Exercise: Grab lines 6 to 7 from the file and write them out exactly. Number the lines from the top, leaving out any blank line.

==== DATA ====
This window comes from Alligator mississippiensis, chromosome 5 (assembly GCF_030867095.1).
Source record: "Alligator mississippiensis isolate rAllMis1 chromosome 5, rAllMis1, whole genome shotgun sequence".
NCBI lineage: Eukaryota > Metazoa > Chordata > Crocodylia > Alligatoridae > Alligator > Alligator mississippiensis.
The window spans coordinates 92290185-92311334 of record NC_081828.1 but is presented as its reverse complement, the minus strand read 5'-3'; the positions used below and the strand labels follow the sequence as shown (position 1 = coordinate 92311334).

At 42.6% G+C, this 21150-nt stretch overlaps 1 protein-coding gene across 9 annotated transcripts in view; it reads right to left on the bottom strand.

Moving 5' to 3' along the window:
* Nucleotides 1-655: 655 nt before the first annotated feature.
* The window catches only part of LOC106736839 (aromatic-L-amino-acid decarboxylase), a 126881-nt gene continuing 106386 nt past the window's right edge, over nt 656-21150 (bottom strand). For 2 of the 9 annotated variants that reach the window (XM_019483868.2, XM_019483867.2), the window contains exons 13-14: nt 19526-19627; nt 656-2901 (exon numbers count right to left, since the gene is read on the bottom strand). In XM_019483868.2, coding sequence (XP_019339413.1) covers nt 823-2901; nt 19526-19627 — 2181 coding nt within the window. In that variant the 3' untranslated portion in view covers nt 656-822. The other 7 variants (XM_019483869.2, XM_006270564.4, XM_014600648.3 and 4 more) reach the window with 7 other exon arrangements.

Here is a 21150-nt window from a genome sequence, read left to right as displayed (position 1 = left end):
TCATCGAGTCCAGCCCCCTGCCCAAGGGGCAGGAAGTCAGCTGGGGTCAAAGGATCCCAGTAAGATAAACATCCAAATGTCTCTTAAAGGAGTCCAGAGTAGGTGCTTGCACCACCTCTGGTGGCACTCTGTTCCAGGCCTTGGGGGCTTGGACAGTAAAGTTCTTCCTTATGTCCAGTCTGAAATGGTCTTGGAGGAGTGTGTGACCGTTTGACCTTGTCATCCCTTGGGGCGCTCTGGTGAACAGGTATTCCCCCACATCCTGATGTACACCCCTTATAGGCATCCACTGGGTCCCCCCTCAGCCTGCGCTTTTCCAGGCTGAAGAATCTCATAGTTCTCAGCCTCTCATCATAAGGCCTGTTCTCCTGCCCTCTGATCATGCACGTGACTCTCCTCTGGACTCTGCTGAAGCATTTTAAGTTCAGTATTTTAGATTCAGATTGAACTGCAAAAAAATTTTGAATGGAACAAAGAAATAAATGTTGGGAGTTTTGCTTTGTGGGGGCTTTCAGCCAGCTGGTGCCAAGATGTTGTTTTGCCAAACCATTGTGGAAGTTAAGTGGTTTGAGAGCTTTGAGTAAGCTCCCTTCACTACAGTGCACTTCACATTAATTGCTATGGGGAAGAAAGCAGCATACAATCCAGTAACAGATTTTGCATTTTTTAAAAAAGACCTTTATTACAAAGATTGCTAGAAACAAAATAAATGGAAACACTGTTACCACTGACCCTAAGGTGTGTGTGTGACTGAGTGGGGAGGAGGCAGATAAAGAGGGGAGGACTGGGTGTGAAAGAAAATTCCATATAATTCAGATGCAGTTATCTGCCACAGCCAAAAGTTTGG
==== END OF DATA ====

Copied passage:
Moving 5' to 3' along the window:
* Nucleotides 1-655: 655 nt before the first annotated feature.